New York State Fossil - Sea Scorpion (Eurypterus remipes)

In 1984 the New York state legislature designated Eurypterus remipes a type of Eurypterid, more commonly known as a sea scorpion as the New York state fossil.

5.5" Eurypterus remipes fossil from Langs Quarry, in Herkimer County, New York
5.5" Eurypterus remipes fossil from Langs Quarry, in Herkimer County, New York

Eurypterus remipes lived along the bottom of the shallow, brackish sea that covered much of New York during the Silurian Period, approximately 420 million years ago. Eurypterus averaged at about 5 to 9 inches in length though other types of Eurypterids could reach a whopping 8 feet in length. It’s body consisted of a horseshoe crab like shell head, segmented body and a tail-like appendage called a telson. They had six pairs of appendages under the shell of the head and eyes above. The first set of appendages were modified into pincers for getting food to the mouth. The remaining sets were used for locomotion. The last set of appendages were either wide and flat like paddles for swimming or long and thin like legs for walking.

Reconstruction of Eurypterus in life.  Creative Commons
Reconstruction of Eurypterus in life. Creative Commons

The first fossils of Eurypterus was found in 1818 by S. L. Mitchill in the Bertie Formation near Westmoreland in Oneida County. Mitchill first thought to be a fossil catfish and wasn’t correctly identified as an arthropod until years later.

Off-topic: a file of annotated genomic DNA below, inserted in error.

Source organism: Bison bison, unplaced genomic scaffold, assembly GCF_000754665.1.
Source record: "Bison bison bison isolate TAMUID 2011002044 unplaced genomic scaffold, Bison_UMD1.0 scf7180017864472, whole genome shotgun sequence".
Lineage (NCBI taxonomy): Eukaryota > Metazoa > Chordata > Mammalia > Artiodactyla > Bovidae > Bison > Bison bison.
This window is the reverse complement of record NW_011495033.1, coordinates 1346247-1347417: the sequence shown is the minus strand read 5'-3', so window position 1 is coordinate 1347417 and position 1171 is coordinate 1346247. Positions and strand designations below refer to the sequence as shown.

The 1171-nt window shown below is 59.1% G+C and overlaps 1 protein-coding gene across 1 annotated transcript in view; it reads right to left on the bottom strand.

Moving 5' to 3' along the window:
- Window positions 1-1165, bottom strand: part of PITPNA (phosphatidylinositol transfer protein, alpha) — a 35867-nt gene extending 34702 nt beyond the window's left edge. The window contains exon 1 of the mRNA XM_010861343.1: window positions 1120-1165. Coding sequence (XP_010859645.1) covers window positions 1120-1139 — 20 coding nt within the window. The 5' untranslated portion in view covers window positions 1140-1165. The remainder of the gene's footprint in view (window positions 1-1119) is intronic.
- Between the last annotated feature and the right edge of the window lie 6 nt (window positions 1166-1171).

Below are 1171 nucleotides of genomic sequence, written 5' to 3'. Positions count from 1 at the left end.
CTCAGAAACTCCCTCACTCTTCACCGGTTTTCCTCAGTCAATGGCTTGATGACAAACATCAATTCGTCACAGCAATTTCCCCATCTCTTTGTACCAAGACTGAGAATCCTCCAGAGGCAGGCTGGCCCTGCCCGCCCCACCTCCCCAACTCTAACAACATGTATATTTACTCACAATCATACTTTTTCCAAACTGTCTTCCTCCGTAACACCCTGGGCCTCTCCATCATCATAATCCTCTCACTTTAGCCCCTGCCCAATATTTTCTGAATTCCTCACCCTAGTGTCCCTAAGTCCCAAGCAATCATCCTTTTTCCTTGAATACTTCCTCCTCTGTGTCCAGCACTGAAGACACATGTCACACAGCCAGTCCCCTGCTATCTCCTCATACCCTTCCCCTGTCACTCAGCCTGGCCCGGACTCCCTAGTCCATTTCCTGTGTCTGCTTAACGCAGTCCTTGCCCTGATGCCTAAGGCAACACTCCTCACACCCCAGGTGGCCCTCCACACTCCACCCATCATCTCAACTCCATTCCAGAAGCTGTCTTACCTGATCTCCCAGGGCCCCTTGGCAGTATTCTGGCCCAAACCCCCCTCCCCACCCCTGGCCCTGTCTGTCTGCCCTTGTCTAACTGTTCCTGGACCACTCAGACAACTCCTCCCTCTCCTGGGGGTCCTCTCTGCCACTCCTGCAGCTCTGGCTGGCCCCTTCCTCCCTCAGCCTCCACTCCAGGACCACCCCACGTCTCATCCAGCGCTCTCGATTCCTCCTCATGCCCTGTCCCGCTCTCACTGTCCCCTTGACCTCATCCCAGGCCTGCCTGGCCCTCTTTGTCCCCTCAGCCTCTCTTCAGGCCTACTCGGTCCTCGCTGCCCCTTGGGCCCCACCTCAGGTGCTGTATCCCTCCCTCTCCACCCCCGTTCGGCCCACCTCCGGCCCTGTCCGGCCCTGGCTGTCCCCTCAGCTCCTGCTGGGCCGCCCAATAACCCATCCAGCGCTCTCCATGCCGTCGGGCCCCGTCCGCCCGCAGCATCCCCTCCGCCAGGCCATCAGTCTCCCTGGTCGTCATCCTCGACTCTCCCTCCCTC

Despite being commonly called sea scorpions they were only distantly related to modern day scorpions. Eurypterids were aquatic while scorpions are terrestrial. Perhaps the biggest differences are in the tail and pincers. The tail of the Sea Scorpion resembles the stinger of a scorpion but was not used to deliver venom. The pincers of the Sea Scorpion are the first set of appendages under the shell while a scorpion’s pincers are the second set of appendages. Relationship between Eurypterid and the first terrestrial arachnids is not well understood, but it’s believed the horseshoe crab is probably the closest, modern day relative.

Eurypterids were carnivores. It is likely they ate whatever they could safely subdue, fish, invertebrates, etc. Fossilized Eurypterid coprolites (feces) have been found and contained Trilobite and Eurypterid shells, indicating that they were also cannibalistic. It is likely that Eurypterids were among the apex predators of the environments they inhabited.